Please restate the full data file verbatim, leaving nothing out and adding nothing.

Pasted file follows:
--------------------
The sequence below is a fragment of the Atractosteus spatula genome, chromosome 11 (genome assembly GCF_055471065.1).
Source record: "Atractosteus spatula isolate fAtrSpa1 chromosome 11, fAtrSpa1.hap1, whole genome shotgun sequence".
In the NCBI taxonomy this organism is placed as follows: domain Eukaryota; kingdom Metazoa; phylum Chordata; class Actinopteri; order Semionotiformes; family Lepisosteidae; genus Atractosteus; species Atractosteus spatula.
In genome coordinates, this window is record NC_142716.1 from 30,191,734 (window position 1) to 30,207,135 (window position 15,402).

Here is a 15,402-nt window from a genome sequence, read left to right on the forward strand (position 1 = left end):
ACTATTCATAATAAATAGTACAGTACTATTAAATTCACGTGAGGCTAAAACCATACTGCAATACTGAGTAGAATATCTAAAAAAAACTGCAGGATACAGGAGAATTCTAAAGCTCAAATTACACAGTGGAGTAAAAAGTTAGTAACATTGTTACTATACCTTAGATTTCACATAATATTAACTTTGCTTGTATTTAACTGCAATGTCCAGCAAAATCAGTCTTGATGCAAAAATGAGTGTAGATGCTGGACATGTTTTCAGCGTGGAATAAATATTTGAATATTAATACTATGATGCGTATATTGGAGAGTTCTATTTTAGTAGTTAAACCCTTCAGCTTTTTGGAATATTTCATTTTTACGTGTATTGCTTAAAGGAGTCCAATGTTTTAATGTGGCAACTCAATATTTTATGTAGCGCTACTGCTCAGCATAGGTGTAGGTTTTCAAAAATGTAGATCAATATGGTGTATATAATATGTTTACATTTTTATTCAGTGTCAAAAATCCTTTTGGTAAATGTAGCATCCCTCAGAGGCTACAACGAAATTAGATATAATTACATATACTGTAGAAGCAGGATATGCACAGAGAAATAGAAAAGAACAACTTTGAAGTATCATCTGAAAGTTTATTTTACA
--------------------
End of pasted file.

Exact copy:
The sequence below is a fragment of the Atractosteus spatula genome, chromosome 11 (genome assembly GCF_055471065.1).
Source record: "Atractosteus spatula isolate fAtrSpa1 chromosome 11, fAtrSpa1.hap1, whole genome shotgun sequence".
In the NCBI taxonomy this organism is placed as follows: domain Eukaryota; kingdom Metazoa; phylum Chordata; class Actinopteri; order Semionotiformes; family Lepisosteidae; genus Atractosteus; species Atractosteus spatula.
In genome coordinates, this window is record NC_142716.1 from 30,191,734 (window position 1) to 30,207,135 (window position 15,402).

Here is a 15,402-nt window from a genome sequence, read left to right on the forward strand (position 1 = left end):
ACTATTCATAATAAATAGTACAGTACTATTAAATTCACGTGAGGCTAAAACCATACTGCAATACTGAGTAGAATATCTAAAAAAAACTGCAGGATACAGGAGAATTCTAAAGCTCAAATTACACAGTGGAGTAAAAAGTTAGTAACATTGTTACTATACCTTAGATTTCACATAATATTAACTTTGCTTGTATTTAACTGCAATGTCCAGCAAAATCAGTCTTGATGCAAAAATGAGTGTAGATGCTGGACATGTTTTCAGCGTGGAATAAATATTTGAATATTAATACTATGATGCGTATATTGGAGAGTTCTATTTTAGTAGTTAAACCCTTCAGCTTTTTGGAATATTTCATTTTTACGTGTATTGCTTAAAGGAGTCCAATGTTTTAATGTGGCAACTCAATATTTTATGTAGCGCTACTGCTCAGCATAGGTGTAGGTTTTCAAAAATGTAGATCAATATGGTGTATATAATATGTTTACATTTTTATTCAGTGTCAAAAATCCTTTTGGTAAATGTAGCATCCCTCAGAGGCTACAACGAAATTAGATATAATTACATATACTGTAGAAGCAGGATATGCACAGAGAAATAGAAAAGAACAACTTTGAAGTATCATCTGAAAGTTTATTTTACA